Patterns of caring: a study of the perceptions of teachers and students
Linkous, Vicki D.
MetadataShow full item record
There is a long standing and widely held expectation that school is to be a caring place (Goodlad, 1984). This expectation is supported in the philosophies of Rousseau, Pestalozzi, and Dewey and in the psychological theories of Maslow and Erickson. Contemporary scholars (Bronfenbrenner, 1986; Martin, 1986: Noddings, 1984) advocate that school not only be a caring place, but that caring be integrated into the curriculum allowing students to care for themselves and others. However, we have little empirical information about how caring is communicated and understood in the classroom. The purpose of this study was to learn about caring in the classroom through the perspectives of teachers and students using a theoretical framework of symbolic interactionism (Blumer, 1969) and qualitative research methods (Erickson, 1986; Goetz & Lecompte, 1984; Lincoln & Guba, 1985; Spradley, 1980) to achieve this purpose. Through participant observations, interviews, and document searches, the researcher studied teacher-student relationships in the classrooms of a male seventh grade teacher and a female first grade teacher. The results of the study suggest that teachers not only talk about caring for students, but also are able to communicate caring through a variety of verbal and nonverbal behaviors. In caring teacher-student relationships, the use of humor enhances students' feelings of connectedness with school. Finally, there is evidence that caring is neither easy nor flawless. There is an indication that further research is needed to examine how caring relationships contribute to student learning and affect student and teacher feelings of connectedness and efficacy.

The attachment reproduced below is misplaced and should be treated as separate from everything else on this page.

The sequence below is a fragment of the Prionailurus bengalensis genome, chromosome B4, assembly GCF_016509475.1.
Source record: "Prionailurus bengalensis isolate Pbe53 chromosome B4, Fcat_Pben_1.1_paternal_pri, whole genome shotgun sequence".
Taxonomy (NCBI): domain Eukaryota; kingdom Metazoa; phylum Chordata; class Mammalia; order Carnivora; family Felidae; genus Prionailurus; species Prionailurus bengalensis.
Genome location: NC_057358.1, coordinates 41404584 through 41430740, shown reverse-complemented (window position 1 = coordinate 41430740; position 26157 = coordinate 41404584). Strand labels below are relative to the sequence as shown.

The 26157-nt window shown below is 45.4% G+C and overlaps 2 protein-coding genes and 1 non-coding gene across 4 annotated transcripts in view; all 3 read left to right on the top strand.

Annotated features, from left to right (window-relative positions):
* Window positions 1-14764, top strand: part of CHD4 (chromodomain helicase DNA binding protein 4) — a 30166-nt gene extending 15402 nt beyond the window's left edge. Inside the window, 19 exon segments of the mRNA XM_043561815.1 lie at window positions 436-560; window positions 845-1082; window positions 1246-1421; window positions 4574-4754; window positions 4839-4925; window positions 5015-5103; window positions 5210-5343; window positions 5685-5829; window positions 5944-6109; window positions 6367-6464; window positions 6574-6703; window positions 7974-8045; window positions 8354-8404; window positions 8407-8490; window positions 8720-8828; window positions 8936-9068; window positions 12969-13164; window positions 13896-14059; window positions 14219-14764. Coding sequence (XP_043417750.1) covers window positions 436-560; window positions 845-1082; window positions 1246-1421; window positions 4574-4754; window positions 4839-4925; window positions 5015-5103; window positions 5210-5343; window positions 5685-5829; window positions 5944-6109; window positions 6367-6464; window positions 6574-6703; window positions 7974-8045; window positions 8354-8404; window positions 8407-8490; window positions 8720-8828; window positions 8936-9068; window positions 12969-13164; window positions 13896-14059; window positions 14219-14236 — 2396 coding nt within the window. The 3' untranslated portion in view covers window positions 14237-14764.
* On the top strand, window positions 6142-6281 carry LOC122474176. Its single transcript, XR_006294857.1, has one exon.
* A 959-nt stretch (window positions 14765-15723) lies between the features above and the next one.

- Doctoral Dissertations